|First flight||26 April 1986|
|Retired||Destroyed in crash, Tuesday, July 1, 1986|
|Program cost||$40 million|
|Developed from||N class blimp attached with 4 Sikorsky H-34Js|
The Piasecki PA-97 Helistat was an American experimental heavy-lift aircraft, built by Piasecki by fastening four obsolete helicopters to a framework beneath a helium blimp. It crashed during a test flight killing the pilot.
Design and development
Helistat design concept
The Helistat concept was to augment the helicopters' dynamic lift with the static lift of an air buoyancy envelope. This would give greater maximum lift capability for heavy lift work. At low weights (i.e. travelling to site without a payload) it would also free up the helicopters' rotor thrust for forward thrust, requiring less dynamic lift and lower fuel burn.
To maintain coincidence of the dynamic and static lifts (otherwise the envelope would pitch as helicopter power increased), it's impractical to use a single helicopter rotor and so multiple rotors are arranged around the center of buoyancy of the envelope.
Differential changes to the collective pitch (i.e. thrust) of the rotors gives powerful control forces. Propulsion and retardation are obtained from the cyclic tilt of the rotors, as for a normal helicopter. Yaw moments are produced by the differential cyclic tilting of the rotors (i.e. one side forward, the other back). In forward flight, the ruddervators at the tail of the blimp also add their pitch and yaw control moments.
The PA-97 was built under a 1980 U.S. Navy contract for the Forest Service to demonstrate a heavy vertical air lifter for harvesting timber from inaccessible terrain. The single demonstrator used a Navy ZPG-2W blimp and four H-34J helicopters. The combination of a large blimp with powered lift made the 343 foot (104.57 m) long helistat the largest dynamic lift aircraft in the world.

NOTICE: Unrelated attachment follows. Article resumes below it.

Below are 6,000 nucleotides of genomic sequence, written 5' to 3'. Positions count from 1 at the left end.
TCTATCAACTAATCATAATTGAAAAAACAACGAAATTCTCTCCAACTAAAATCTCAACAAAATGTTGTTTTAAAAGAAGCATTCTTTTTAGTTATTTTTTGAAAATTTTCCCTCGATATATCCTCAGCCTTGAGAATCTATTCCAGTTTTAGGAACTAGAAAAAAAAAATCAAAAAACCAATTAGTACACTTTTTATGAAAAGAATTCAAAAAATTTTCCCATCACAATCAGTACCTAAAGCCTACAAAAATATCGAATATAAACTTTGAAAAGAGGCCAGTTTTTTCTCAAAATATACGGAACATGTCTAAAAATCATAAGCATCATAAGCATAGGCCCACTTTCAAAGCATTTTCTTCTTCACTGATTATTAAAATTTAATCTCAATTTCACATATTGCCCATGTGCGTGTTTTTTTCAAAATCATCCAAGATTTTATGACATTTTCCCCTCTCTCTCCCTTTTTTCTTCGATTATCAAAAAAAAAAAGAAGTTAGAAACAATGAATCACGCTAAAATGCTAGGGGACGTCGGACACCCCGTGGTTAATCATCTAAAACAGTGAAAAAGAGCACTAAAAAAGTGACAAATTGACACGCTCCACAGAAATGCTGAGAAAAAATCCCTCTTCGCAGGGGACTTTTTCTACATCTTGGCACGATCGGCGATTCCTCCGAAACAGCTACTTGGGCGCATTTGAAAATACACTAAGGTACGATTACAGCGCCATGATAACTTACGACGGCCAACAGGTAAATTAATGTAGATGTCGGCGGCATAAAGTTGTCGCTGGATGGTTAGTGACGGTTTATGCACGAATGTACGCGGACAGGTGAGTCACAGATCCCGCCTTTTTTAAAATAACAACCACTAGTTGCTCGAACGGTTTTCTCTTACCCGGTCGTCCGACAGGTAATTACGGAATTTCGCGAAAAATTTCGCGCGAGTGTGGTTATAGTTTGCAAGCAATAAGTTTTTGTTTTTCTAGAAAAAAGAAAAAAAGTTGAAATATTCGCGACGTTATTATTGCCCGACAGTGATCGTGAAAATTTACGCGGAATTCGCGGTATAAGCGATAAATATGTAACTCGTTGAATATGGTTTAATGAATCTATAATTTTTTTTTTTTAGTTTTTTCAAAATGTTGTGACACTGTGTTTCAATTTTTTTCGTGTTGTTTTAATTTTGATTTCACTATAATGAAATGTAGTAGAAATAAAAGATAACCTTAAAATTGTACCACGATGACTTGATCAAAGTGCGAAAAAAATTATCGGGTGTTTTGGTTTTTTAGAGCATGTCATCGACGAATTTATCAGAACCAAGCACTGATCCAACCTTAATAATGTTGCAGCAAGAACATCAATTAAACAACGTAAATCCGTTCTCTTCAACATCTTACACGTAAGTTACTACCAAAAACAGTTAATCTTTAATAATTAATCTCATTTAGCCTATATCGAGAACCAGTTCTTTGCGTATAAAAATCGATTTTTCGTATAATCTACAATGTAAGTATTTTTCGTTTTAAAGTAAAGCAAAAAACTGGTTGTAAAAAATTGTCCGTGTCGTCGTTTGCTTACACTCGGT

The helicopters used were aged examples of a long-established design. Their tail rotors were removed, their fuselage shortened and they were attached to a crude tubular aluminum framework beneath the helium envelope. Although each of them retained its cockpit, they were all controlled by a single pilot flying the vehicle from the port rear helicopter. Four freely-castoring twin-wheel bogies beneath the framework provided the undercarriage. Criticism has been expressed of the structural qualities and stress analysis of this framework.
Test flights were made from the Naval Air Engineering Station Lakehurst in Lakehurst, New Jersey, making use of the long-established hangars for handling large airships. First flight was on 26 April 1986.
A gust of wind from the rear of the aircraft induced some movement across the tarmac. The undercarriage responded badly to this, the bogies shimmying uncontrollably. Vibration in the framework then coupled with a helicopter phenomenon known as ground resonance. The pilot correctly increased power and collective pitch to lift clear of the ground and reduce this vibration. However the vibration was sufficient to cause a structural failure as the starboard rear helicopter broke off its mounting, its rotors cutting into the envelope. The unbalanced lift then made the vibrations worse and all of the helicopters, including the pilot's, broke free.
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- Related development
- Aircraft of comparable role, configuration and era
- Related lists
- "PA-97 Helistat". Piasecki aircraft corporation.
- "Helistat Disaster" (video)., Crash video and some lightweight analysis
- Jane's Aviation Review: 1986. Jane's. 1987. pp. p63. ISBN 0-7106-0446-7.
- "Airship Crashes At Base In Jersey". New York Times. July 2, 1986.
|Wikimedia Commons has media related to Piasecki Heli-Stat.|
- National Transport Safety Board Brief on Accident to Piasecki Helistat 97-34J registered N1897Z